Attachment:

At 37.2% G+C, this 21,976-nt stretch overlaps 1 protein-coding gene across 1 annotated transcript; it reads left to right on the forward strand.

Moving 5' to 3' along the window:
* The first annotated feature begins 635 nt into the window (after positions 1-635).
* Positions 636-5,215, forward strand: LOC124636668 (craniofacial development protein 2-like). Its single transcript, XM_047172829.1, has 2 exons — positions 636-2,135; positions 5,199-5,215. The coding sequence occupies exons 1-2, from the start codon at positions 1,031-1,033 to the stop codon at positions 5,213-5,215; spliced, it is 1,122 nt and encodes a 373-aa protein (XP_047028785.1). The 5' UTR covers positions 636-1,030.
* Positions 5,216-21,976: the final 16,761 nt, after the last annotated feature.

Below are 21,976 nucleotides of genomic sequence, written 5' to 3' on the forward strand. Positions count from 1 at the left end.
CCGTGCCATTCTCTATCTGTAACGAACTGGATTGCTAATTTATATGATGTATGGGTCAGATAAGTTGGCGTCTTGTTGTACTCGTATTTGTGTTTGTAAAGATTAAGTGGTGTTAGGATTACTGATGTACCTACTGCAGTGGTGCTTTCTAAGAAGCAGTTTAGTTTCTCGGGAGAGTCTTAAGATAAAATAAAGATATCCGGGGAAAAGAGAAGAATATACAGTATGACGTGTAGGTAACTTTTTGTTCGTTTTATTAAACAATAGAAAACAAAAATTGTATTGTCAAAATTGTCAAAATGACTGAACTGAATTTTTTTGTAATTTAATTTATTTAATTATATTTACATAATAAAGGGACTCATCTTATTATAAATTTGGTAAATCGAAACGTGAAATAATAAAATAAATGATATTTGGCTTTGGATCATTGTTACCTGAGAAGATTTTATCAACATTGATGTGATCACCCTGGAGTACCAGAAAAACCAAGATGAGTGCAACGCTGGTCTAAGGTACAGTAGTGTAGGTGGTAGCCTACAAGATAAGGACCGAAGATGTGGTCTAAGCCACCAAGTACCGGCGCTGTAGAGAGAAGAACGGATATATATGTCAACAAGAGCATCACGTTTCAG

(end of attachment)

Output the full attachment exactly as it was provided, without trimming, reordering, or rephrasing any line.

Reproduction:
At 37.2% G+C, this 21,976-nt stretch overlaps 1 protein-coding gene across 1 annotated transcript; it reads left to right on the forward strand.

Moving 5' to 3' along the window:
* The first annotated feature begins 635 nt into the window (after positions 1-635).
* Positions 636-5,215, forward strand: LOC124636668 (craniofacial development protein 2-like). Its single transcript, XM_047172829.1, has 2 exons — positions 636-2,135; positions 5,199-5,215. The coding sequence occupies exons 1-2, from the start codon at positions 1,031-1,033 to the stop codon at positions 5,213-5,215; spliced, it is 1,122 nt and encodes a 373-aa protein (XP_047028785.1). The 5' UTR covers positions 636-1,030.
* Positions 5,216-21,976: the final 16,761 nt, after the last annotated feature.

Below are 21,976 nucleotides of genomic sequence, written 5' to 3' on the forward strand. Positions count from 1 at the left end.
CCGTGCCATTCTCTATCTGTAACGAACTGGATTGCTAATTTATATGATGTATGGGTCAGATAAGTTGGCGTCTTGTTGTACTCGTATTTGTGTTTGTAAAGATTAAGTGGTGTTAGGATTACTGATGTACCTACTGCAGTGGTGCTTTCTAAGAAGCAGTTTAGTTTCTCGGGAGAGTCTTAAGATAAAATAAAGATATCCGGGGAAAAGAGAAGAATATACAGTATGACGTGTAGGTAACTTTTTGTTCGTTTTATTAAACAATAGAAAACAAAAATTGTATTGTCAAAATTGTCAAAATGACTGAACTGAATTTTTTTGTAATTTAATTTATTTAATTATATTTACATAATAAAGGGACTCATCTTATTATAAATTTGGTAAATCGAAACGTGAAATAATAAAATAAATGATATTTGGCTTTGGATCATTGTTACCTGAGAAGATTTTATCAACATTGATGTGATCACCCTGGAGTACCAGAAAAACCAAGATGAGTGCAACGCTGGTCTAAGGTACAGTAGTGTAGGTGGTAGCCTACAAGATAAGGACCGAAGATGTGGTCTAAGCCACCAAGTACCGGCGCTGTAGAGAGAAGAACGGATATATATGTCAACAAGAGCATCACGTTTCAG